Last week the Goldsmiths Senior Management Team wrote to the Student Union to inform it that unless no further occupations occurred in the College, the Student Union would be liable for £15,000 of “damages” caused during the occupation of Deptford Town Hall. As many students have pointed out, this amounts to a policy of blackmail against the Student Union and Goldsmiths Students. The Deptford Town Hall occupation was not undertaken under the aegis of the Union: the Union cannot be made liable for any damages caused during it. Furthermore, students cannot be prevented from protesting against management decisions by being subjected to arbitrary threats.
Management’s unnecessary decision to close the College Library until Monday for stock-checking and cleaning is an attempt to punish students for protesting against their policies. By refusing to take a public position in opposition to teaching cuts and tuition fees, the SMT has failed to represent the opinion of the overwhelming majority of its staff and students. The Library Occupation of earlier this week kept the College Library open for twenty-four hours a day for students and the wider public; on the eve of the most mutilating changes ever imposed on UK Higher Education, the Library occupation attempted to demonstrate to SMT that it cannot continue to ignore the people it ought to be serving. Despite this, essential library services such as book returns and lending remained available, as did IT services and study space.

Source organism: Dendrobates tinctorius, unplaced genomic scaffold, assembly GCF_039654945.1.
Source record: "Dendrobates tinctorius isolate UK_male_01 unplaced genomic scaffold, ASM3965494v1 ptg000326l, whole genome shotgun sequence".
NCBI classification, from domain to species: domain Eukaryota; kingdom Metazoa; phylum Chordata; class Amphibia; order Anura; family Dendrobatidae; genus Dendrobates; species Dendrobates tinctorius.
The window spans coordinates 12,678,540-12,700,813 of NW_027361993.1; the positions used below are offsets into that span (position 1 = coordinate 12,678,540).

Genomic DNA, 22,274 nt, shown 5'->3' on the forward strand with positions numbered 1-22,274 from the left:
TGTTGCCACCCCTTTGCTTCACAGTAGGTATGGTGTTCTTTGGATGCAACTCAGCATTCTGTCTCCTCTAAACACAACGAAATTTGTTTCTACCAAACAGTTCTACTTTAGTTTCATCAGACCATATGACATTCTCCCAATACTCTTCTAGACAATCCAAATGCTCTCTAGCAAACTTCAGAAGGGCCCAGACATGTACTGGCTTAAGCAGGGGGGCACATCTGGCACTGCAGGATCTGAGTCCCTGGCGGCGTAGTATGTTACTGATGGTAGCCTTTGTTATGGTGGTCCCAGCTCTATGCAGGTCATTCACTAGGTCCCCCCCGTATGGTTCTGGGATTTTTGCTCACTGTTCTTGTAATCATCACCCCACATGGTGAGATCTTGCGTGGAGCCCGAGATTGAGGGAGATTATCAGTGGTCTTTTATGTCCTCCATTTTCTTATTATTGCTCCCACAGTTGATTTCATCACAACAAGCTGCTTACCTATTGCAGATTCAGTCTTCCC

Management’s closure of the library on Friday evening for a projected period of sixty hours is intended to send a message to students: that if they protest, they will pay.
The tactic of blackmail attempts to turn Goldsmiths students against those who fight cuts and fees. We believe this tactic of divide and rule is typical of contemporary university administrations, but the manoeuvring of Goldsmiths’ SMT is no less objectionable for being normal. By tacitly accepting the government policy agenda, the College management endorses an enormous project of social exclusion, designed to abolish UK Higher Education as a social good. The management endorses a violent attack on future students; and when current students protest it threatens punitive recriminations.
We realise that if students are to avoid being bludgeoned into submission, we must stay together. In order to resist divide and rule, a group of us have reoccupied the library during the period of its closure. We insist that Management cease to bullyingly withdraw services and impose penalties on its student body. We will not be split apart by these tactics. Stock-checking can happen when the library is open.